Hierarchies are good – as long as the boss becomes a service provider

1. Culture stings structure

When Franz Kühmayer was in Silicon Valley this year, his ideas about the Mecca of technology were thrown overboard. In fact, he expected Google, Facebook and young startups to have flat hierarchies.

But that is not the case: “The structures are very hierarchical,” says the leadership expert at the Zukunftsinstitut in Vienna. The difference lies solely in the understanding of leadership. At meetings, for example, managers join in and ask what processes and projects they can use to support their employees.

Being a controller or commander of a company is no longer appropriate today. “European companies often believe they can master the digital transformation by changing the structure.”

But it’s about a change in culture: the CEO has to understand himself as a service provider – as is already common in Silicon Valley. “The word service is both serving and paying in. We can already do that in Europe, while we still have some catching up to serve.”

What to do: “Instead of changing the structure within the company and implementing flat hi-archives, entrepreneurs need to develop a new leadership attitude.”

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2. Detecting supposed disadvantages as advantages

Male, 30, Workaholic: That’s the typical Silicon Valley manager, according to Kühmayer. In Europe, on the other hand, people focus on work-life balance and diversity. This slows down the processes: “While you make quick decisions in the US and implement projects faster, you are more careful and careful in Europe and weighs the consequences in advance.”

The disadvantage of slowness and “lagging behind” can also be interpreted as an advantage. “It’s good that we think about new things, we just do not see it that way.” The debate over Facebook and electoral influence show what consequences it can have when it comes to frivolously protecting privacy and security. “With the basic data protection regulation that we have in Europe, that would not have happened,” says Kühmayer.

What to do: “We should be careful not only to stand in Europe as a brake, but to recognize the value of our deliberation.”

Also interesting: New Work: How the fairy tale of cultural change becomes a reality

3. Strengthen emotion and empathy

The algorithms are becoming more and more sophisticated and the machines increasingly intelligent. Do people have to do that too? Kühmayer says no. “We can not even compete with machines and fight for jobs with the smart, fast robots, for example, and we will not be able to become a better machine, perhaps even thwart artificial intelligence.”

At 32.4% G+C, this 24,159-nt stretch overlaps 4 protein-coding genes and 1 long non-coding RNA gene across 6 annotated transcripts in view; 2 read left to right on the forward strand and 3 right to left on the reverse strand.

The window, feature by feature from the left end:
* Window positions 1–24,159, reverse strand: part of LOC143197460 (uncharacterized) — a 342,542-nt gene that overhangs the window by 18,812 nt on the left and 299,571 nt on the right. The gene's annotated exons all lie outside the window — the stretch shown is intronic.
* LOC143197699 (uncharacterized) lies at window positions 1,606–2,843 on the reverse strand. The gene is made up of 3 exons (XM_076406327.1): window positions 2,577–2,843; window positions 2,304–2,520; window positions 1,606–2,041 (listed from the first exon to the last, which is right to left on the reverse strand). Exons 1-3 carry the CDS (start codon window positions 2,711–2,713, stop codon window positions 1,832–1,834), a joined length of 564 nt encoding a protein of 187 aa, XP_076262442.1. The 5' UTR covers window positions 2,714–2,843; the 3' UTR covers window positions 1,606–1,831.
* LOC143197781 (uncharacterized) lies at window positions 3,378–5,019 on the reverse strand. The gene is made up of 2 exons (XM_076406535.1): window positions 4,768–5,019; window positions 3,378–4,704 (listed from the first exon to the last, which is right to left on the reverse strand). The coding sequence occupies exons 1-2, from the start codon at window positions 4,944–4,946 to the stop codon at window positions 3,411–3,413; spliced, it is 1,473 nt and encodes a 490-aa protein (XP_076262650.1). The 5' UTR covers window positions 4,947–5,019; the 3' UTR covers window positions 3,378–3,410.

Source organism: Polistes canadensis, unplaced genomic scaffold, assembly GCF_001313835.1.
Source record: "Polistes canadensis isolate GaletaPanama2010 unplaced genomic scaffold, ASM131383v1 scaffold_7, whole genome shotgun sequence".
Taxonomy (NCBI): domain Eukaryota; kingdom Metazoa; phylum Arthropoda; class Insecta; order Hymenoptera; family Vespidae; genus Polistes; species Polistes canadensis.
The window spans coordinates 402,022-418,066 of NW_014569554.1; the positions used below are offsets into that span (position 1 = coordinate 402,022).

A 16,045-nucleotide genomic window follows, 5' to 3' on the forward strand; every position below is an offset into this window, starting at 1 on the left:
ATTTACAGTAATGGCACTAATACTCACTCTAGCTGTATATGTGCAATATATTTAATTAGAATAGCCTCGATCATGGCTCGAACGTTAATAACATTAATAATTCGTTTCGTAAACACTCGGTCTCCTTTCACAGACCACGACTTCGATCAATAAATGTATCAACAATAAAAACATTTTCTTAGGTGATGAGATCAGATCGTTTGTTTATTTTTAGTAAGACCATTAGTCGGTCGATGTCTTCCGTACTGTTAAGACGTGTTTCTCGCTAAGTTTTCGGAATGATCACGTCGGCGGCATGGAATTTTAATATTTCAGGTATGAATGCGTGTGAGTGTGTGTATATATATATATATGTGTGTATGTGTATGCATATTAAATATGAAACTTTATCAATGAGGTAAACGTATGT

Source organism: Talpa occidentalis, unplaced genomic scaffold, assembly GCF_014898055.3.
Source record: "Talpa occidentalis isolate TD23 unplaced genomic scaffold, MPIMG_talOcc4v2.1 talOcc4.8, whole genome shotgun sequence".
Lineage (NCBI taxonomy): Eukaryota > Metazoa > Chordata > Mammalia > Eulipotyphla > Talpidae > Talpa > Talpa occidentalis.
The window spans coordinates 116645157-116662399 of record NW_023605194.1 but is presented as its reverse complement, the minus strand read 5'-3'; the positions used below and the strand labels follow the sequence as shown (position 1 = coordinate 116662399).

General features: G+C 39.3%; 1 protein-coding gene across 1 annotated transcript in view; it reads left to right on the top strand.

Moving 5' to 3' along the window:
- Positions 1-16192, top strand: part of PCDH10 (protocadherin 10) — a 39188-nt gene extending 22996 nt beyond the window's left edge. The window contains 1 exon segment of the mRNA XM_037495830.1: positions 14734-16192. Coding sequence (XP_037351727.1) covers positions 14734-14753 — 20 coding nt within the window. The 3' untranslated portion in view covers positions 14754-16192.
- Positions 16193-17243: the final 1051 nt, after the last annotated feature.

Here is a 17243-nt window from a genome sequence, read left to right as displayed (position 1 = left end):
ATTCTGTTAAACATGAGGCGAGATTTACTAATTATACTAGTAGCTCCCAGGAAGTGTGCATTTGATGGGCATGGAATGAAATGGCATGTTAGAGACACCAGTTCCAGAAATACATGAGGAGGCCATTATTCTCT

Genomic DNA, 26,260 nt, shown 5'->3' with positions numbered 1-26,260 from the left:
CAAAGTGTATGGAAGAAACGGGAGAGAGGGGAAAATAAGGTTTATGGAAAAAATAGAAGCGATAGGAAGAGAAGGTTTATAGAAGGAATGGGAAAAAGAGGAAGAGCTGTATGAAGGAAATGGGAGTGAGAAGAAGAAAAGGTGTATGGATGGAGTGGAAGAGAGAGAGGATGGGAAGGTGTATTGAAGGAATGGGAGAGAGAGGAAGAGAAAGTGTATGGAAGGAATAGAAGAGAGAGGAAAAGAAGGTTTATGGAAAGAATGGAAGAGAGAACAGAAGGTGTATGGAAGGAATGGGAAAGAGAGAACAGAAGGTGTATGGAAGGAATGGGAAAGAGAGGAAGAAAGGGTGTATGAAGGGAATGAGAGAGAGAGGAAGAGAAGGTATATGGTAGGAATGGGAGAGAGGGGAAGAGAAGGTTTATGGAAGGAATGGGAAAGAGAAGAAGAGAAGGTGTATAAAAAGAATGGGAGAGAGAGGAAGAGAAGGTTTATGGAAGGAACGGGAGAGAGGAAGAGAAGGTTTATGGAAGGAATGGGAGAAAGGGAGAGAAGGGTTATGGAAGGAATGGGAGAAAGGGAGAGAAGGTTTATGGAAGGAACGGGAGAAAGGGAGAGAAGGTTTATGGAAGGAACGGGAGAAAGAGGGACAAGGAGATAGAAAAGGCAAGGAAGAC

Rather, “When machines become better machines, people need to become better people.” Kühmayer calls for more humanism. “The big questions of the future will not be solved with technology, but with questions of ethics.”

An example is the Pflegeroboter in the old people’s home. How should this be used, that the seniors feel well taken care of? Which human component do the patients need? “These are questions that initially have nothing to do with technology, but with how we want to shape our everyday lives.”

What to do: “Companies not only need analytic thinking in zeros and ones, they must foster a mindset that is emphatic and emotional and puts the human at the center, as an important counterbalance to the digital analytic world.”

4th generation change also means gender change

In many medium-sized companies there are generational changes. “At the moment it is still the case that company bosses hand over their scepter to their sons,” observes Kühmayer. “Daughters do not have them on the radar.” Still not. “These are conditions like in the Middle Ages.”

Times have changed though. Long time. “The generational change of 500 years ago has nothing to do with today’s world, but in some minds it’s still so entrenched.” According to Kühmayer, this is also due to the fact that the recipes for success worked long after Scheme F. But that is changing with the digital transformation.

“Entrepreneurs should now become aware that there are actually big changes,” says Kühmayer. “The recipes of success of the past are not the future.” Above all, bosses have to think about how to deal with global competition and human-machine cooperation. ”

Diversity helps. As studies show, managers of different education, background or gender have a positive impact on a company’s health. “The more complex a management team is, the more solutions there are for problems.”

What to do: “Company bosses should think not only about the generation change, but also about gender change.”

5. Education as a social process

Further education is one of the key success recipes. “Many entrepreneurs believe that providing people with new learning opportunities through online platforms and intranets is good.” Good, but not good enough: “It is better if people learn together: with each other and from each other”.

Kühmayer advises against a move away from pure online to more offline learning. “To overcome social and political barriers, collaborative learning is much better suited to creating a sense of closeness and building mutual understanding.”

What to do: “Business owners need to establish educational opportunities – but they should not rely on online alone, but establish education as a social process.”

Also interesting: companies benefit from new perspectives

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